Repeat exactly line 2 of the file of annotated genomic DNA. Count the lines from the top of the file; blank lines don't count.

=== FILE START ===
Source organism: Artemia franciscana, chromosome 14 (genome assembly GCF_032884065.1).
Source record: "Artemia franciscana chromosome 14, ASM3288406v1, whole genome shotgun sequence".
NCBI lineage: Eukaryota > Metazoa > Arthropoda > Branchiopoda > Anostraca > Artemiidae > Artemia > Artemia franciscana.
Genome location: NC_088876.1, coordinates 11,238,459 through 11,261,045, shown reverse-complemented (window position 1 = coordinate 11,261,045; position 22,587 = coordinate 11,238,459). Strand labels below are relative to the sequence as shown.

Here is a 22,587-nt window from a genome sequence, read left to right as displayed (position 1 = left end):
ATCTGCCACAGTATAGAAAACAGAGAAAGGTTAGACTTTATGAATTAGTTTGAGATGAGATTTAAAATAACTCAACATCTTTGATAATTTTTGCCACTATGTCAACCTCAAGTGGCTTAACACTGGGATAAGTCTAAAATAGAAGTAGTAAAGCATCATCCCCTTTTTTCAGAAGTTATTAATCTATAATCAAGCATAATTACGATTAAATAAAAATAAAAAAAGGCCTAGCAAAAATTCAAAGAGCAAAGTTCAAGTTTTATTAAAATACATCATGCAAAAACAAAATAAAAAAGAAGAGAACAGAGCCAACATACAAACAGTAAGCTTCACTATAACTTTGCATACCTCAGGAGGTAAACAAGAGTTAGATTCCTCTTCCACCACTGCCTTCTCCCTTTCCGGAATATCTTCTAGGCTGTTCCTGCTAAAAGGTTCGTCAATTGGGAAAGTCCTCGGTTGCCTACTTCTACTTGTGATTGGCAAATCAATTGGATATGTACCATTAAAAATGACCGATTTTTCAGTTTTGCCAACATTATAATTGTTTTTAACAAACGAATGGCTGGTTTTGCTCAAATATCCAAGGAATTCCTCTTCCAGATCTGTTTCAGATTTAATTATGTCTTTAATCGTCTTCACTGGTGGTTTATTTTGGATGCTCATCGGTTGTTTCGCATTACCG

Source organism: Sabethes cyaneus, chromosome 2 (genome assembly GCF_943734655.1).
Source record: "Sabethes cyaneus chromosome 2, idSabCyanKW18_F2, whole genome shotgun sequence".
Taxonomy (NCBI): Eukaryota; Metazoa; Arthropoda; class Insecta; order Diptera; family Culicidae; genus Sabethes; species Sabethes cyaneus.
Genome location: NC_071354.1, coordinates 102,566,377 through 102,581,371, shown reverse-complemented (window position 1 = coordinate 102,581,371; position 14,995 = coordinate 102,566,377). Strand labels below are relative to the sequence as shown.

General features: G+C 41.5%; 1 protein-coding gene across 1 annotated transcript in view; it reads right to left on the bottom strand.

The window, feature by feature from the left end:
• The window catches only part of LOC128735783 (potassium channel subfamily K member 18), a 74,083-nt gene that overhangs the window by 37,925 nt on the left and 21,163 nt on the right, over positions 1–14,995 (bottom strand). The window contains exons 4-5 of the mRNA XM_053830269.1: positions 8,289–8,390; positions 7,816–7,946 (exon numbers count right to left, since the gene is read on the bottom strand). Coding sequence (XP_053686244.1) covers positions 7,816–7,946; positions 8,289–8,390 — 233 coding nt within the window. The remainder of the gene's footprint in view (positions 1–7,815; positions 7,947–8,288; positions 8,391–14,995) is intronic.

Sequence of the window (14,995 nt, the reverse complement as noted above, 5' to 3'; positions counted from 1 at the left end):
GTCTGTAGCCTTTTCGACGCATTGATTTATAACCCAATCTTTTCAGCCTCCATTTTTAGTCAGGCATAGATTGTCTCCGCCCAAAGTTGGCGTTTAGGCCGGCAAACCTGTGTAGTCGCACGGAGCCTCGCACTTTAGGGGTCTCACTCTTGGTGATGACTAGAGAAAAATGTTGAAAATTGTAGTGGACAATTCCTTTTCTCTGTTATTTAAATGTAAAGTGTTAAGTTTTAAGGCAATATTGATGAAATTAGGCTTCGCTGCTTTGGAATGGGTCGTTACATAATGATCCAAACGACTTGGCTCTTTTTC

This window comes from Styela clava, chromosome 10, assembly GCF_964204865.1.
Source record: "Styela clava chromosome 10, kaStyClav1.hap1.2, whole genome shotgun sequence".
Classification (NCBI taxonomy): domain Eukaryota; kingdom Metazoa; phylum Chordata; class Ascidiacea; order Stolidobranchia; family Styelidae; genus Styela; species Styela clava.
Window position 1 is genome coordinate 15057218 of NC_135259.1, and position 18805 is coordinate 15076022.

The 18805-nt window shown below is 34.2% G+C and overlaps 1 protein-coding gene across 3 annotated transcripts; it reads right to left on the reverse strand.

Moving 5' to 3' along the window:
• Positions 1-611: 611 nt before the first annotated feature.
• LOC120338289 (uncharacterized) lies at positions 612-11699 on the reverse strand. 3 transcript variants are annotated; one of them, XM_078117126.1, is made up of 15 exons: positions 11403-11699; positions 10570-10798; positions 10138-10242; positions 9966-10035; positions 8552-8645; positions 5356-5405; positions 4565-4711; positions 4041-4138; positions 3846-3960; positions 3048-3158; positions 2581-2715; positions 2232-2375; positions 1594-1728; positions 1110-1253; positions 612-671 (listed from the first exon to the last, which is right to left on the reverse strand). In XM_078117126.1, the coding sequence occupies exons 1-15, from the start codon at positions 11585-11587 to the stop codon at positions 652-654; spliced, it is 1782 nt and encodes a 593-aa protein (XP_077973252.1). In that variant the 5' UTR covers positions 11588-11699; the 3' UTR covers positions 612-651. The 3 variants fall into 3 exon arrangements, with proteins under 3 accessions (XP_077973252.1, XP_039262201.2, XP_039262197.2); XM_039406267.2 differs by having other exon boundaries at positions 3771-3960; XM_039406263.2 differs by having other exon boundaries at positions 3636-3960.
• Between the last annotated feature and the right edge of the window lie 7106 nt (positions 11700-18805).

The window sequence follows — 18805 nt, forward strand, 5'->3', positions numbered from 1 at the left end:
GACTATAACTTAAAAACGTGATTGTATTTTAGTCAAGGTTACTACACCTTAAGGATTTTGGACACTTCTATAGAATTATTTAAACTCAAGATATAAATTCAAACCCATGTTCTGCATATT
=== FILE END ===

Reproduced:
Source record: "Artemia franciscana chromosome 14, ASM3288406v1, whole genome shotgun sequence".